Comparative Literature | Medieval Lyric
C415 | 26294 | Prof. Rosemarie McGerr


Department of Comparative Literature- Fall, 2007

Medieval Lyric
Topic: Medieval European Lyric Poetry
CMLT-C 415/26294    1:00-2:15  TR

Above class carries COLL A&H
Above class carries Culture Studies Credit
Above class meets with MEST-M 390

From love poems to religious chants, puzzle poems, and political
satires, lyric poetry in medieval Europe created traditions that
continue to shape poetry today.  Lyric poems from medieval Europe
also provides us with the clearest examples of interaction between
different languages, religions, and social groups during this time,
especially in the Hispanic peninsula.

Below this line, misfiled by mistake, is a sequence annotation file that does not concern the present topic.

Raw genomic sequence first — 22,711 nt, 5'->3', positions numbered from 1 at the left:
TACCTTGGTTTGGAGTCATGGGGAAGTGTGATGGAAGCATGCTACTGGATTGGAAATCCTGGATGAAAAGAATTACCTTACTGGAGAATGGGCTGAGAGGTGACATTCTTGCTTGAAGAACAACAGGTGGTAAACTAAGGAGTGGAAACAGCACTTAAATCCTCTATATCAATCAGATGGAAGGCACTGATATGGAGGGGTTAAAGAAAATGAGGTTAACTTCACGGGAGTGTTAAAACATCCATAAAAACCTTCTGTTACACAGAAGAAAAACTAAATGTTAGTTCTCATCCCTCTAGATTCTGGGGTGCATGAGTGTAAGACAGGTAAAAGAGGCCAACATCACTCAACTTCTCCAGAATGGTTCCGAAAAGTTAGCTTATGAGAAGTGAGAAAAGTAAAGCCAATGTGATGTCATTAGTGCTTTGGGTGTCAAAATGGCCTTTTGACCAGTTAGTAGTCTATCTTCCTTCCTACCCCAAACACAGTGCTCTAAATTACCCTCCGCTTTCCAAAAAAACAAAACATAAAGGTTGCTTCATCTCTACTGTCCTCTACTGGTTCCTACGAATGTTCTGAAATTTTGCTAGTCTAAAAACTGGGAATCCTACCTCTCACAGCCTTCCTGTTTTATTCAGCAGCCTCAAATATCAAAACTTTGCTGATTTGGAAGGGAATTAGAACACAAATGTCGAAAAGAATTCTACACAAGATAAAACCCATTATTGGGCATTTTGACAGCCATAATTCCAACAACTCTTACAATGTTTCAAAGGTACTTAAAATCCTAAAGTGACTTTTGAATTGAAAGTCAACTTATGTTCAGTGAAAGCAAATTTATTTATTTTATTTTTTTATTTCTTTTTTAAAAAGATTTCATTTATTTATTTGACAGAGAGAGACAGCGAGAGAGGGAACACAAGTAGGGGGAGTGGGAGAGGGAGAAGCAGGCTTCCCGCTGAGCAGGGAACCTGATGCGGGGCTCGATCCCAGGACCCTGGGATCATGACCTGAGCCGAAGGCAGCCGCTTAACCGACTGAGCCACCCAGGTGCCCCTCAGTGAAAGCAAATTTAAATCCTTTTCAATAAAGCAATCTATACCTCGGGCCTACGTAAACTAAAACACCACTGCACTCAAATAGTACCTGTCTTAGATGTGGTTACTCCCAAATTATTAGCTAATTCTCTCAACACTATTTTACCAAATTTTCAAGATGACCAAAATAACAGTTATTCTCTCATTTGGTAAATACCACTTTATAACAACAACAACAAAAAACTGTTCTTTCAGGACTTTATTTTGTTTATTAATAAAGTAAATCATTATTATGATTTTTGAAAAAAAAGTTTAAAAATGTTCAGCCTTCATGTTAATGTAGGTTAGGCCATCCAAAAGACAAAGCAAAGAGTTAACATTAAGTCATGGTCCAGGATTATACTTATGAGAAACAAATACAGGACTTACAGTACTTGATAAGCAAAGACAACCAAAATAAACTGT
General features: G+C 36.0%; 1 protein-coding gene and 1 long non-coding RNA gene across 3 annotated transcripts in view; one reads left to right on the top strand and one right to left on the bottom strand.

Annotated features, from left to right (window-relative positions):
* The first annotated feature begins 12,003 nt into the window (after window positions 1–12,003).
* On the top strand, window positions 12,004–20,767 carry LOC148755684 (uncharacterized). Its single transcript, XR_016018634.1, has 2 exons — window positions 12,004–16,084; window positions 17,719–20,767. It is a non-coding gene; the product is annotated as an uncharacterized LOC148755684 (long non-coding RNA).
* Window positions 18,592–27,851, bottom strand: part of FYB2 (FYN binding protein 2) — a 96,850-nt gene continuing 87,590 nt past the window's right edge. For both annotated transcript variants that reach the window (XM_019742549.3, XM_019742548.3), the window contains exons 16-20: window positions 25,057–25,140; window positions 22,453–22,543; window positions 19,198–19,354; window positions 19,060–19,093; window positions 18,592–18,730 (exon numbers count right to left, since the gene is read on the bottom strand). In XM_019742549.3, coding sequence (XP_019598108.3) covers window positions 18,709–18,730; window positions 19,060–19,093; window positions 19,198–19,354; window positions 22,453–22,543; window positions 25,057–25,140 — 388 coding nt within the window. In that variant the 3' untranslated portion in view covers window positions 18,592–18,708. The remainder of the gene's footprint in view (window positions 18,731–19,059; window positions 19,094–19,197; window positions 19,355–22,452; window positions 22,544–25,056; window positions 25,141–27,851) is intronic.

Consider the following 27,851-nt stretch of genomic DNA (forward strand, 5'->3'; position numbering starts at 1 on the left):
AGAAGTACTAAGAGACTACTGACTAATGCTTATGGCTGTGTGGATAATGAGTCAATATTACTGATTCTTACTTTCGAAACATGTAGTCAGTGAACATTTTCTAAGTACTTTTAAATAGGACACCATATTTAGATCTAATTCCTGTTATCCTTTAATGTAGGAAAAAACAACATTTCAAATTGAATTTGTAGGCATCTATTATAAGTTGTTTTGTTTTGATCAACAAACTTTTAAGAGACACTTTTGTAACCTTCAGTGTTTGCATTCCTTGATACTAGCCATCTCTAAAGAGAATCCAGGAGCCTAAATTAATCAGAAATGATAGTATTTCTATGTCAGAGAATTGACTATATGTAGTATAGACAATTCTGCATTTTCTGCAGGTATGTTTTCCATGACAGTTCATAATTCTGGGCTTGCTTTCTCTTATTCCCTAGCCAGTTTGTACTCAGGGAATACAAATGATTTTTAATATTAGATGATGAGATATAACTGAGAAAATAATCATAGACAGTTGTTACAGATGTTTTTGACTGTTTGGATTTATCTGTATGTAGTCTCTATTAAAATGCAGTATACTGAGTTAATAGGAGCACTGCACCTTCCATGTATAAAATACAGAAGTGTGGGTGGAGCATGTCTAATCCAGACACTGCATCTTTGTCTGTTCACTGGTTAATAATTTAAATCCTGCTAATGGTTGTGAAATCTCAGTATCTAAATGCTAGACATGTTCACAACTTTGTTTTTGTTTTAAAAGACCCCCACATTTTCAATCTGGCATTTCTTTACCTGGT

In this course, we will examine the development of lyric poetry in
Europe from the sixth century through the fifteenth century.  We
will study examples of religious and secular lyrics from a wide
range of languages, learning about traditions and innovations in
form and content, as well as the relationship between verbal text
and musical setting.  Some of the issues we will explore are the
construction of the subject in lyric poetry, shared discourses of
desire in religious and secular lyrics, and the role of dialogue
within and between lyric poems (including the embedding of lyric
poems in sequences and works in other genres).   In addition, we
will examine the relationship of musical and poetic discourses in
medieval lyrics and the relationship of performance to written
transmission of lyric poems.

Our readings will be available in English translation, as well as
their medieval languages.  Recorded performances of many of the
lyrics in our readings will be available for study.  Students will
take mid-term and final exams and write two short analytical essays
(3-4 pages).  (No prior knowledge about medieval music is
required.)